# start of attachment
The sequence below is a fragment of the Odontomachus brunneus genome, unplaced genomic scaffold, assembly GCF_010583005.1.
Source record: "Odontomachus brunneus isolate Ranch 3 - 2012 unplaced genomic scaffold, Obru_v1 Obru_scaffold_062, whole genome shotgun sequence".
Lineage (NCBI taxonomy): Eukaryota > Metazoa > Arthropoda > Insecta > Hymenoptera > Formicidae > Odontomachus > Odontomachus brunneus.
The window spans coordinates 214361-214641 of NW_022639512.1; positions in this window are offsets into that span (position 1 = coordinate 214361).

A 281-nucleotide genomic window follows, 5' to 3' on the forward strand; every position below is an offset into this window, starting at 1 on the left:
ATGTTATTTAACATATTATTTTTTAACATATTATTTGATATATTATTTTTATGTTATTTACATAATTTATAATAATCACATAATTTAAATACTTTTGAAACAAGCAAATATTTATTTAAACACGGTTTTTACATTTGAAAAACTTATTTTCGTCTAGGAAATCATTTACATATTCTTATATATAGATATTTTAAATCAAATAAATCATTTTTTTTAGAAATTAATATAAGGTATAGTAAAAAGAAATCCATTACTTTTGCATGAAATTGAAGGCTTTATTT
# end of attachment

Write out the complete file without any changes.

The sequence below is a fragment of the Odontomachus brunneus genome, unplaced genomic scaffold, assembly GCF_010583005.1.
Source record: "Odontomachus brunneus isolate Ranch 3 - 2012 unplaced genomic scaffold, Obru_v1 Obru_scaffold_062, whole genome shotgun sequence".
Lineage (NCBI taxonomy): Eukaryota > Metazoa > Arthropoda > Insecta > Hymenoptera > Formicidae > Odontomachus > Odontomachus brunneus.
The window spans coordinates 214361-214641 of NW_022639512.1; positions in this window are offsets into that span (position 1 = coordinate 214361).

A 281-nucleotide genomic window follows, 5' to 3' on the forward strand; every position below is an offset into this window, starting at 1 on the left:
ATGTTATTTAACATATTATTTTTTAACATATTATTTGATATATTATTTTTATGTTATTTACATAATTTATAATAATCACATAATTTAAATACTTTTGAAACAAGCAAATATTTATTTAAACACGGTTTTTACATTTGAAAAACTTATTTTCGTCTAGGAAATCATTTACATATTCTTATATATAGATATTTTAAATCAAATAAATCATTTTTTTTAGAAATTAATATAAGGTATAGTAAAAAGAAATCCATTACTTTTGCATGAAATTGAAGGCTTTATTT